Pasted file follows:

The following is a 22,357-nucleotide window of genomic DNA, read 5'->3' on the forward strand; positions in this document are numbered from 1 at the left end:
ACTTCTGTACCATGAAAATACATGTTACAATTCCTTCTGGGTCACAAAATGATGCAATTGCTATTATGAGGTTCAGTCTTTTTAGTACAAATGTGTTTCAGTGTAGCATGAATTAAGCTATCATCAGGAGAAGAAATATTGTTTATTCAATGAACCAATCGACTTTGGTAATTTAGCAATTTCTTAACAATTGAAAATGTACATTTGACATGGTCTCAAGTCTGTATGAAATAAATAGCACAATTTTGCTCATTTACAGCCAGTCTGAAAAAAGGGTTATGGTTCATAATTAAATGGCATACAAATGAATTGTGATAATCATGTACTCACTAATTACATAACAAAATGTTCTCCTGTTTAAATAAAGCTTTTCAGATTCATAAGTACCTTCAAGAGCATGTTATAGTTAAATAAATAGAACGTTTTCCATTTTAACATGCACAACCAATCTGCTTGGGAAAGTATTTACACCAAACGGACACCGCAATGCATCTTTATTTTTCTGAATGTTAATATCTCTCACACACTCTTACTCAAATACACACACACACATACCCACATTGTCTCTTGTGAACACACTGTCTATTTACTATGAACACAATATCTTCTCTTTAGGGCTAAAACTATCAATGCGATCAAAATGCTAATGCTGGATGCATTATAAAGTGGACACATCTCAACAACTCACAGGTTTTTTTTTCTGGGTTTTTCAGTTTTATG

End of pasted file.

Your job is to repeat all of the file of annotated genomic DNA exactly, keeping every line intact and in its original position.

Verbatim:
The following is a 22,357-nucleotide window of genomic DNA, read 5'->3' on the forward strand; positions in this document are numbered from 1 at the left end:
ACTTCTGTACCATGAAAATACATGTTACAATTCCTTCTGGGTCACAAAATGATGCAATTGCTATTATGAGGTTCAGTCTTTTTAGTACAAATGTGTTTCAGTGTAGCATGAATTAAGCTATCATCAGGAGAAGAAATATTGTTTATTCAATGAACCAATCGACTTTGGTAATTTAGCAATTTCTTAACAATTGAAAATGTACATTTGACATGGTCTCAAGTCTGTATGAAATAAATAGCACAATTTTGCTCATTTACAGCCAGTCTGAAAAAAGGGTTATGGTTCATAATTAAATGGCATACAAATGAATTGTGATAATCATGTACTCACTAATTACATAACAAAATGTTCTCCTGTTTAAATAAAGCTTTTCAGATTCATAAGTACCTTCAAGAGCATGTTATAGTTAAATAAATAGAACGTTTTCCATTTTAACATGCACAACCAATCTGCTTGGGAAAGTATTTACACCAAACGGACACCGCAATGCATCTTTATTTTTCTGAATGTTAATATCTCTCACACACTCTTACTCAAATACACACACACACATACCCACATTGTCTCTTGTGAACACACTGTCTATTTACTATGAACACAATATCTTCTCTTTAGGGCTAAAACTATCAATGCGATCAAAATGCTAATGCTGGATGCATTATAAAGTGGACACATCTCAACAACTCACAGGTTTTTTTTTCTGGGTTTTTCAGTTTTATG